-Marriner S. Eccles, Franklin D. Roosevelt's Chairman of the Federal Reserve from November 1934 to February 1948, detailed what he believed caused the Depression in his memoirs, Beckoning Frontiers (New York, Alfred A. Knopf, 1951).

Monday, September 22, 2008

North Shore Century

Yesterday I rode my first “century,” or 100-mile bike ride, on the Evanston Bike Club’s North Shore Century. Before this ride, my longest ride ever was 50 miles. As you can imagine, it was extremely challenging. We started in Evanston, IL and rode to Kenosha, WI and back. I was on the bike for 6h37m, on the course for 9 hours. My Garmin reported that I burned 5800 calories (about 2.5 days’ worth of food, or (since fat contains 3500 calories per lb) roughly 1.6 lbs of fat). My average heart rate over the time on the bike was 143bpm (excluding rest time). Average speed was 15.5 mph.

This morning when I turned on a computer the first thing I did was make a list of what hurt. For my own future reference, here is my list. An *asterisk means that the pain is more that what I’m comfortable with, i.e., it might pushing from hard use into injury.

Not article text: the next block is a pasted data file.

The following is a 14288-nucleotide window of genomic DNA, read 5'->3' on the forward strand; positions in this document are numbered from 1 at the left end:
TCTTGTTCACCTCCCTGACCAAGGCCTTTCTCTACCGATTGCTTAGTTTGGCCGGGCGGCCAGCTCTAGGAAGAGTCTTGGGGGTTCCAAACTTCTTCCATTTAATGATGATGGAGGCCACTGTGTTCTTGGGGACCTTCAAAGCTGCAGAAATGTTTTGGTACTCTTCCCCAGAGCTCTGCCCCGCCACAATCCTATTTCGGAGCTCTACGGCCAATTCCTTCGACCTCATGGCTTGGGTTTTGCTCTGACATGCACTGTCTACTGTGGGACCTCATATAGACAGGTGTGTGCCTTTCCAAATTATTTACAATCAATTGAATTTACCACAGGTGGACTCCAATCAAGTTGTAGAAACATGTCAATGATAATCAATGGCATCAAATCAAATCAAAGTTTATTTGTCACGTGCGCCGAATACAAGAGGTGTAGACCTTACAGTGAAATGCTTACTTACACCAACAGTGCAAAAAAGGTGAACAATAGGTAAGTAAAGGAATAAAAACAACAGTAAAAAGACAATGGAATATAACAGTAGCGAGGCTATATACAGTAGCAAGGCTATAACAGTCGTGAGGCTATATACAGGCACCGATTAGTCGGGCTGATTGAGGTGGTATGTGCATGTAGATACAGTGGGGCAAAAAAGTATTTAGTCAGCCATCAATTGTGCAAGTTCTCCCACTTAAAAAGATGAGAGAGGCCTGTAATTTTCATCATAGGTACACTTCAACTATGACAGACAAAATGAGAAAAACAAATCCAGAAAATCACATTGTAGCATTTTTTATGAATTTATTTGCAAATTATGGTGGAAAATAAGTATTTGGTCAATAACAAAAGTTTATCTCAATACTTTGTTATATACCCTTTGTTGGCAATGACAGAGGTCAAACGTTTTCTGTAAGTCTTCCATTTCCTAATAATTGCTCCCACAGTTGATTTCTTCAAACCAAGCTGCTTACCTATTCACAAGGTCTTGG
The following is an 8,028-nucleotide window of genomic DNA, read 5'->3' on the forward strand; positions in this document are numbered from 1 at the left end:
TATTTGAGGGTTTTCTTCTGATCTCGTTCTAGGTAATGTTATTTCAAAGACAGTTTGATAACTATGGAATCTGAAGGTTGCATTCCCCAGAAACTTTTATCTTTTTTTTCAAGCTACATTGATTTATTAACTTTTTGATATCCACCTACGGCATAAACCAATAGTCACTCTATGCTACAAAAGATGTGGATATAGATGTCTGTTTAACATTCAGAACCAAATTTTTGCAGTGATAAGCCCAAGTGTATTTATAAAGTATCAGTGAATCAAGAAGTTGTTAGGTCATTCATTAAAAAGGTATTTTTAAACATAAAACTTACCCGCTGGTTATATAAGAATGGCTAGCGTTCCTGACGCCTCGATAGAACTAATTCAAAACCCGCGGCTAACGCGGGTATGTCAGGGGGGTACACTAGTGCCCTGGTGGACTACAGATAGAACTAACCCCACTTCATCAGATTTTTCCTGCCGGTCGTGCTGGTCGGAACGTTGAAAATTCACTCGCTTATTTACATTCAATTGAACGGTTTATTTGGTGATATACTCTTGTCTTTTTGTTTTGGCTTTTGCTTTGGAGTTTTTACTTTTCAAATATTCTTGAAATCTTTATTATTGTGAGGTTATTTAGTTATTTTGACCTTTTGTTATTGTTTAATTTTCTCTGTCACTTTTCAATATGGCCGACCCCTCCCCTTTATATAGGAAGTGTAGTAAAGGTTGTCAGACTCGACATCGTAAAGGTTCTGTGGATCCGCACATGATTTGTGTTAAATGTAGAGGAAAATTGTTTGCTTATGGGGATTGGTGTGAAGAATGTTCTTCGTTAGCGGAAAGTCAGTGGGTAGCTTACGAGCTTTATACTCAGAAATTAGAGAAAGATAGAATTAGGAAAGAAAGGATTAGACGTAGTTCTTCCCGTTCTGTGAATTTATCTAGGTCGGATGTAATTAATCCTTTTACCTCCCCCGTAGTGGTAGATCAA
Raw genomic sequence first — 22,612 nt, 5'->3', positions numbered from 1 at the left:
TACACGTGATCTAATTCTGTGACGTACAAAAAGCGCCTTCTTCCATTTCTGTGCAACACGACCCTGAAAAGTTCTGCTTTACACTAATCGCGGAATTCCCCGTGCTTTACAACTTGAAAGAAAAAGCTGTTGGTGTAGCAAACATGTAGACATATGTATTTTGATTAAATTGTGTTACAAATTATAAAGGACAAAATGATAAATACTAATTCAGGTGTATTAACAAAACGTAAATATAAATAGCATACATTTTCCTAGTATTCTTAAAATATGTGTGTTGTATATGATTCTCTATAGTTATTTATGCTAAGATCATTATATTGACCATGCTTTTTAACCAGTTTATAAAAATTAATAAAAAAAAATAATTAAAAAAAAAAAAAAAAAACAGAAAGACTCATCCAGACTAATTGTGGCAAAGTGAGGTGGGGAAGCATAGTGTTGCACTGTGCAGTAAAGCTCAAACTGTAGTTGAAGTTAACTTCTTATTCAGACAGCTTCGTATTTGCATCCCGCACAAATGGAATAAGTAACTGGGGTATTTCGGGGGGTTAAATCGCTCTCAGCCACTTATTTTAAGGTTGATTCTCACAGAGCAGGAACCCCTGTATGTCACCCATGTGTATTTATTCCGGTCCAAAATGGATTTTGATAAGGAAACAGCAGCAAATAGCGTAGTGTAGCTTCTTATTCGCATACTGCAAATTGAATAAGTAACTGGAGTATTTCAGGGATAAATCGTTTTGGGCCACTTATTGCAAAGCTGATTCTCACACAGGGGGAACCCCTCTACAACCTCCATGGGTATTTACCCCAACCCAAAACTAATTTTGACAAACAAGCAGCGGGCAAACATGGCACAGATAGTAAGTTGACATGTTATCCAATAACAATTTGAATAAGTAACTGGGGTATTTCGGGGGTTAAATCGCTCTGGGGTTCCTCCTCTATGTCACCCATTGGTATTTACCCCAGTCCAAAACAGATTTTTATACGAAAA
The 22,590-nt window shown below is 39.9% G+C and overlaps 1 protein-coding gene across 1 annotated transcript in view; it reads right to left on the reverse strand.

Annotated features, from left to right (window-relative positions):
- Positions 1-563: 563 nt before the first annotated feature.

• Neck and shoulders, from supporting the posture. Especially left side between shoulder and neck.
  • Forearms and hands are stiff. Lower back is mildly fatigued.
  • Butt is very sore. Swelling at seat-contact points.
  • Glute is sore & fatigued.
  • Bottom 1/3 of quads is especially sore & fatigued. Especially medial.
  • Hamstrings are stiff and sore.
  • Right lateral knee pain from IT band. *
  • Both IT bands are stiff and sore.
  • Top-back of calves, up into the knee. Left one feels strained, especially on the medial side connecting into the tendons under the knee. Certain strains produce sharp pain. *
  • Knees and the muscles that move them are very fatigued. Getting into the bathtub was a challenge.
  • Feet and ankles are somehow okay.

Saturday, August 30, 2008

Escape from Alcatrez